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When a terrible disaster is wrought on the Argive army of the seven allies and both sons of Oedipus are killed by each other, Creon issues a decree denying funeral rites to Polineices whose corpse is left to rot and be fed to the birds of carrion, and two guards are ordered to guard the place. Antigone decides to bury Polineices. One of the guards comes to Creon with the news that someone unknown left the corpse just now, burial all accomplished, thirsty dust strewn on the flesh, the ritual complete. Creon, enraged, sends him back to undo the ritual and catch the culprit. The guard ‘...strips the rotten body back to its slimy nakedness...’ and drags Antigone to Creon. The chorus recites the famous Ode to Man (Wonders are many, but nothing is more wondrous than man....). On Creon’s orders Antigone is immured in a sepulchral chamber in one of the rock-tombs where she is to be leftwith just so much to eat as to avoid pollution to the city by infliction of death by starvation. As she moans to the chorus that Acheron is her mate...and she is going alive to the place of corpses, a stranger still, never at home with the living nor with the dead’, Creon insists that in her ‘buried stain upon us in this case’.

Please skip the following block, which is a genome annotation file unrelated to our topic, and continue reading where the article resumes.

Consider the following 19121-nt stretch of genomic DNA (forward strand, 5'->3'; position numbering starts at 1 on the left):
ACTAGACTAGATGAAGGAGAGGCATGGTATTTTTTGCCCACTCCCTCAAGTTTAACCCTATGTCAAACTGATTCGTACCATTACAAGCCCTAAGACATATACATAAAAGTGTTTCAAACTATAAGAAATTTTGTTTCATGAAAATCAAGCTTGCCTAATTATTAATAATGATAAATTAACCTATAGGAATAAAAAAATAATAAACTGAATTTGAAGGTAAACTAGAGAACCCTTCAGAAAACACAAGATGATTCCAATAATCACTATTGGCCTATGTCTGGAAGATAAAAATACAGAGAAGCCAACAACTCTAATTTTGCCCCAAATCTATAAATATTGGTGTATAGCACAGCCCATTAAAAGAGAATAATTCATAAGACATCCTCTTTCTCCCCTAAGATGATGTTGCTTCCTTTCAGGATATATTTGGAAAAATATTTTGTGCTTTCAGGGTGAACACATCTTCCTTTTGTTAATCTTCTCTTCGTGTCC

The blind Teiresias announces to Creon that all augury (omen) through birds has failed. Nor can burnt sacrifices be made for Hephaestus. All the altars are choked and tainted by birds and dogs with leavings from the unburied corpse of Polineices, and the gods no longer accept from the Thebans prayer, or offering, or the flame of meat-altars. He urges Creon to yield to the dead, and not to kill them a second time’. Creon refuses, saying that ‘no mortal can defile the gods’. Teiresias accuses him of thrusting to the grave (taphos) a soul (psyche) belonging to the upper world while leaving in the upper world a corpse unburied and unhallowed, confusing, thereby, the upper and lower worlds, depriving the Nethergods (demonic beings) of their share, and insulting the gods above. He threatens Creon that the Erynies of Hades and those of the gods above will avenge his crime, and predicts that before the sunset he will exchange the corpse of his son for these corpses’. Creon runs to free Antigone and to bury Polineices. The chorus prays to Dionysus, son of Zeus and Cadmus’ daughter Semele, to come….and heal the great disease of Thebes. But, too late for Antigone hangs herself in her tomb, her betrothed, Creon’s son Haemon, kills himself with a sword, and Creon’s wife, Eurydice, dies by the sword before the altar. The Chorus says that No mortal can escape his destined woe’.


Mythological Deliberations Lectures on the Phenomenology of religion by Piatgorsky, I.

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